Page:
Haptotropic Metal Migrations in hexahapto-coordinated Arene Chromium Tricarbonyl Complexes


We are also interested in the haptotropic migration of hexahapto-coordinated bi- or oligocyclic fused arene metal complexes. Here, the metal fragment is considered as a moveable functional group that is shifted between two non-equivalent rings of the oligocyclic ligand: 1

We use hydroquinoid tricarbonylchromium complexes that are conveniently accessible by benzannulation of alpha,beta-unsaturated chromium carbene complexes: 2

In the starting material for the rearrangement (the kinetically stable complex), the organometallic moiety is attached to the higher substituted (hydroquinoid) terminal ring. Upon heating to temperatures typically between 70 and 90 °C this complex reacts to the product (thermodynamically stable complex) in which the chromium tricarbonyl moiety is coordinated to the less substituted terminal ring. The metal migration can be monitored by both IR and 1H-nmr spectroscopy. For IR spectroscopy dibutyl ether is used as solvent while for nmr spectroscopy non-coordinating C6F6 and C6F5CF3 are applied. The 1H-nmr spectroscopy allows the acquisition of kinetic data of the metal shifts of both tricarbonyl chromium and phosphine dicarbonyl chromium arenes 3a,3i,3j. The metal migration investigated by us so far all exhibit first order kinetics.

Substituted naphthalenes, 3a phenanthrenes 3b and benzonaphthofurans and thiophenes 3c have been submitted to haptotropic metal migration. Theoretical studies for the naphthalene ligand 4 indicate that a metal migration along the periphery of the naphthalene ligand with a h4-coordinated trimethylenemethane complex as transition state is favored over the least motion pathway across the carbon-carbon bond common to both six-membered rings.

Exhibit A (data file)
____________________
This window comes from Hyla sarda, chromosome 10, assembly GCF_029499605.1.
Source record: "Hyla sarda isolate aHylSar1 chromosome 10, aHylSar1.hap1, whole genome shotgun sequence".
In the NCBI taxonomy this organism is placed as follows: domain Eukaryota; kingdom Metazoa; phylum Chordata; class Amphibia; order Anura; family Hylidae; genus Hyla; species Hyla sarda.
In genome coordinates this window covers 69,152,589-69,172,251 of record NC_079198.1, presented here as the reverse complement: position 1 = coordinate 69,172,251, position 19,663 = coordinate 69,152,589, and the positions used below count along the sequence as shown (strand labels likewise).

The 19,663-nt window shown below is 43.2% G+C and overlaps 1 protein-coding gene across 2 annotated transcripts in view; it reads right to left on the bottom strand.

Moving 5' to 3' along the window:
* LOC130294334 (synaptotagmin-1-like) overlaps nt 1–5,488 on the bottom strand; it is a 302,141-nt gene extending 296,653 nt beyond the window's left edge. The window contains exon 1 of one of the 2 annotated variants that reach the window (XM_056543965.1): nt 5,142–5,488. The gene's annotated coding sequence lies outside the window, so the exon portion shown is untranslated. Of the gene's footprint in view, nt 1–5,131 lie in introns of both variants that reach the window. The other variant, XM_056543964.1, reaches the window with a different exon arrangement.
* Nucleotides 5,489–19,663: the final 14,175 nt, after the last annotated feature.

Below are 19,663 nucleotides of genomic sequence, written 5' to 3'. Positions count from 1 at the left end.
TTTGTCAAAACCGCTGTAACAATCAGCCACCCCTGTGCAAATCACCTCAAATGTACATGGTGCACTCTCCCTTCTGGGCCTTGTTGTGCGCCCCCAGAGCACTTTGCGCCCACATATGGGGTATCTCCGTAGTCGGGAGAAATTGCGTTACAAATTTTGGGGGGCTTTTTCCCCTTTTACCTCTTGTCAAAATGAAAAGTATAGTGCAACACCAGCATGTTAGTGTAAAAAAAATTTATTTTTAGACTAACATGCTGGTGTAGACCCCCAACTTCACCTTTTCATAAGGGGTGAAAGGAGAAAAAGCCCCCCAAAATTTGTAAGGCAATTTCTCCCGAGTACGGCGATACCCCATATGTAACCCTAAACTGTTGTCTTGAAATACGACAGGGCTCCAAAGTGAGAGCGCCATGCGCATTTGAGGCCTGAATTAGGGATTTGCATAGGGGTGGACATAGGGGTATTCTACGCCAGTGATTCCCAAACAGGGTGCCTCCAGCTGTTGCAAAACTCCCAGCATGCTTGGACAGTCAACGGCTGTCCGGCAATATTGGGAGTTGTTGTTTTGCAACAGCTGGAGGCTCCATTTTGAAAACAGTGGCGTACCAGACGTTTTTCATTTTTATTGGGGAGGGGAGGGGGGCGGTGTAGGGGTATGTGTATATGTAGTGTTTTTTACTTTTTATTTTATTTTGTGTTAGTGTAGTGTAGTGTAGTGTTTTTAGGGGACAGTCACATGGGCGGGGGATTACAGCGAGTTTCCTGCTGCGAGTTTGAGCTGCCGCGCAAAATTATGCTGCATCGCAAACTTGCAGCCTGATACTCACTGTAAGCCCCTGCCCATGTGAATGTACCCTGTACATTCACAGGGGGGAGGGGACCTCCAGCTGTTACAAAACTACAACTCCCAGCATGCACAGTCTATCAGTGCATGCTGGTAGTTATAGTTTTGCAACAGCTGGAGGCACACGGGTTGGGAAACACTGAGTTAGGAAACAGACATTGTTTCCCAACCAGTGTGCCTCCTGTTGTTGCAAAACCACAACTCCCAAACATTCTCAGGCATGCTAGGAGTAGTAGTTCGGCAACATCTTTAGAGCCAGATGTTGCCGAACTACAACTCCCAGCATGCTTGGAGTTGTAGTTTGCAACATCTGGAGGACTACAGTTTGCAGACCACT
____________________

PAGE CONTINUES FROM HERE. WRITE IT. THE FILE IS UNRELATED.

For phenanthrene ligands 3b DFT calculations disfavor least motion pathways between adjacent rings and suggest alternative pathways along the inner and/or outer pi-periphery with a preference for the former occurring along the central biphenyl axis. These shifts are characterized by a dihapto-coordinated complex intermediate or a “central ring complex” intermediate, respectively, and proceed via tetrahapto-coordinated-trimethylenemethane-like complex transition states.

Using naphthalene complexes 1 and 2 we recently succeeded in transforming the thermodynamically stable complex (2) back into the kinetically stable complex (1). This is accomplished after substituting a carbonyl by a cyclooctene ligand: 5

Further means for switching the haptotropic rearrangement of chromium tricarbonyl arene complexes are currently being investigated.

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5 H. C. Jahr, M. Nieger, K. H. Dötz; Chem. Commun. 2003, 2866-2867.